Ø Kinnow has about 16.14%, 6.05% and 47.02% higher antioxidant activity than that of Blood Red, Hamlin and Lemon respectively. These compounds are very important due to their antiallergic, anti inflammatory, anticancer and antiviral properties

Ø Kinnow mandarin is good source of Folic acid, β-carotene etc. Folic acid is recommended before and early pregnancy for healthy babies (avoiding neural tube defects). While β-carotene is important in immune response and also acts as antioxidant.

Ø Consumption of Kinnow fruits can provide sufficient quantities of pectin in diet as juice sac walls and capillary membranes are effective source of pectin. Pectin affects several metabolic and digestive processes most important of them are its affect on glucose absorption and maintaining cholesterol levels. Dietary fiber also reduces the chances of colon cancer by absorbing carcinogen in gastrointestinal tract.

 

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Table 1: Biochemical profile of Kinnow mandarin of Pakistan

1. Juice (%age)* 51-54

2. TSS oBrix* 09-10.3

3. Acidity (%age)* 0.55-1.0

4. Ascorbic acid (mg/100ml)* 41-53

5. Total Sugars (%age)* 7.2-7.5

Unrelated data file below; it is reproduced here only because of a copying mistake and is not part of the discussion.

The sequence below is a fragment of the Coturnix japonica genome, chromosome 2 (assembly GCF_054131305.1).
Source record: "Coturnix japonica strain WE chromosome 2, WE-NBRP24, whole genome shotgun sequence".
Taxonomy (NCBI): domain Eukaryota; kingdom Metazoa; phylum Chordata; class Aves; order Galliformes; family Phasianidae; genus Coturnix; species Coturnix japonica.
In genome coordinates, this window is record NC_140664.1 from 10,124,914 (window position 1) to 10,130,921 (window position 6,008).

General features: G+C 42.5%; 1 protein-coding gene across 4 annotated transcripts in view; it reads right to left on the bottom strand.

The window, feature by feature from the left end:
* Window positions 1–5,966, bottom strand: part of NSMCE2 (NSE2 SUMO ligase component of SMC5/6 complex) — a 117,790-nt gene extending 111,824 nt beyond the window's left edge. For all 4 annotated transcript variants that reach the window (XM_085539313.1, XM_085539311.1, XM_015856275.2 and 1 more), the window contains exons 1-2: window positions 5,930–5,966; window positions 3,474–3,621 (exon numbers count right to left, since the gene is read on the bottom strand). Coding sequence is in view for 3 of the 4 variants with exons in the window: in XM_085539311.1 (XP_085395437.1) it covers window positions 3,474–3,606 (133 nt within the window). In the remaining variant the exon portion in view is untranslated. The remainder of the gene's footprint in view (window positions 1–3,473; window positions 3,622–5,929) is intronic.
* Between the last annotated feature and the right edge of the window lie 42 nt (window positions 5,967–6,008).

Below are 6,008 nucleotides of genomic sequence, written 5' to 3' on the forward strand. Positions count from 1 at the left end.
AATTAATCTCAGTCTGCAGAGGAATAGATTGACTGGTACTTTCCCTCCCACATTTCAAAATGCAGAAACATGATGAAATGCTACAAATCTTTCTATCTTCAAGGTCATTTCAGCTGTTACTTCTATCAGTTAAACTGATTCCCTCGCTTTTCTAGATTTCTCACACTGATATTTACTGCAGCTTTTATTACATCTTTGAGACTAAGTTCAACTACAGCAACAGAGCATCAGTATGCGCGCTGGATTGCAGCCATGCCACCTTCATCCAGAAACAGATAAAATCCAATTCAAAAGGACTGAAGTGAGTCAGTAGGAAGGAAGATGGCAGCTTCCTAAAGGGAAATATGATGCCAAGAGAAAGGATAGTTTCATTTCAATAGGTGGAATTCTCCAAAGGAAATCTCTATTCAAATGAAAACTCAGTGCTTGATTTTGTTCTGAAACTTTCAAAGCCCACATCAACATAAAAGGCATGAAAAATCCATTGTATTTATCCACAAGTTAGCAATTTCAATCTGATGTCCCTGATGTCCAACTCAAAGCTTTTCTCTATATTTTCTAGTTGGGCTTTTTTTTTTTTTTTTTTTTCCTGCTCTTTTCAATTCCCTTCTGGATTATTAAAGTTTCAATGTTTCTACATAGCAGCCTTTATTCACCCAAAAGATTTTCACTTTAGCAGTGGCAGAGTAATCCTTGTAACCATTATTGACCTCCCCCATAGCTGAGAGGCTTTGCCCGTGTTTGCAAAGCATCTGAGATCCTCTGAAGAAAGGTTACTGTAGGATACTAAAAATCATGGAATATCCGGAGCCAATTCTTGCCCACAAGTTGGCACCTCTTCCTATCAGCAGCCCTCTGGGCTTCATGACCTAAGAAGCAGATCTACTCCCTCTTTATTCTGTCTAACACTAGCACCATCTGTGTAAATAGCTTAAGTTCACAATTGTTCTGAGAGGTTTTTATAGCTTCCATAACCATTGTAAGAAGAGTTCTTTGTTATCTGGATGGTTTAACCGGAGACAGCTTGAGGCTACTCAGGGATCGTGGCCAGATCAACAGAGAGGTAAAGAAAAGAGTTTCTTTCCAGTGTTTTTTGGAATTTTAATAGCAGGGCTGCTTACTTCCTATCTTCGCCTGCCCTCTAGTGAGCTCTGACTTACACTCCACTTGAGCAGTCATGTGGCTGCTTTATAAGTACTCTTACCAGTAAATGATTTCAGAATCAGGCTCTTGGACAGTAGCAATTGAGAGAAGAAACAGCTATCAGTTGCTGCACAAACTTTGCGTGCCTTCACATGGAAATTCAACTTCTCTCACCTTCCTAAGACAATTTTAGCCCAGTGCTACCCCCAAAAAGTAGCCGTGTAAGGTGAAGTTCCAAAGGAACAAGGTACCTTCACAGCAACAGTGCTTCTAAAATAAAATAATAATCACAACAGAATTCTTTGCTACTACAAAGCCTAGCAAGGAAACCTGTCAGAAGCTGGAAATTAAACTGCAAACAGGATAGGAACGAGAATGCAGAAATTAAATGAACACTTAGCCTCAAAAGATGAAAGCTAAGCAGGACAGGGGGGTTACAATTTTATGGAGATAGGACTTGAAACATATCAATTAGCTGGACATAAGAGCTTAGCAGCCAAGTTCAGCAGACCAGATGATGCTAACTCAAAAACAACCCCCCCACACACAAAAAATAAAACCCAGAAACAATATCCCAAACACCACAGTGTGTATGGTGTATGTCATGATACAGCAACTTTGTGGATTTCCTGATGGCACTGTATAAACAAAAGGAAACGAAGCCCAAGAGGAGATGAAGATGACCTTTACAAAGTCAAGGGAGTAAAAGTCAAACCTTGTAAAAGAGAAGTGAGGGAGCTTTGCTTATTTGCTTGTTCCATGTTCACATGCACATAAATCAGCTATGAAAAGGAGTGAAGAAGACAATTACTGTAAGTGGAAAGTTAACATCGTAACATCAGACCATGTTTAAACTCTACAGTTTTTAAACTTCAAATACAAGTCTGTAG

6. Total phenolics compound (ppm) * 852-1059

7. Antioxidant activity (I %)* 65-73

8. Calcium (mg/100ml)+ 0.750

9. Iron (mg/100ml)+ 0.338

10. Magnesium (mg/100ml)+ 7.48

SOURCE: *Khalid and Malik (unpublished data); +Rashid, (2007);

Variation exists for different maturity stages

Table 2: Biochemical profile of other citrus varieties grown in Pakistan.

Grape fruit Blood Red Musambi

1. Juice (%age)** * 48.50 37.70 54.0

2. TSS oBrix+ 7.50 10.0 10.5

3. Acidity (%age) + 1.39 0.55 0.32

4. Ascorbic acid (mg/100ml)+ 46.39 36.38 43.45

5. Total Sugars (%age) + 5.3 5.55 8.51

6. Total phenolics compound (ppm) —- 255.0** —-

7. Antioxidant activity (I %) —- 49.1++ —-

8. Calcium (mg/100ml) + 0.602 0.562 0.542

9. Iron (mg/100ml)+ 0.287 0.268 0.188

10. Magnesium (mg/100ml)+ 6.03 5.62 5.42

SOURCE: + Rashid, (2007); ** Tounsi et al. (2010); ++Scalzo et al. (2004); ** *Ikhtiar et al. (2010)

Variation exists for different maturity stages

Table 2: Biochemical profile of citrus varieties grown in USA.

  Tangerine Clementine Navel Valencia Grapefruit Lemon
Energy Kcal 53 47 49 49 32 29
Total lipids (g) 0.31 0.15 0.15 0.30 0.10 0.30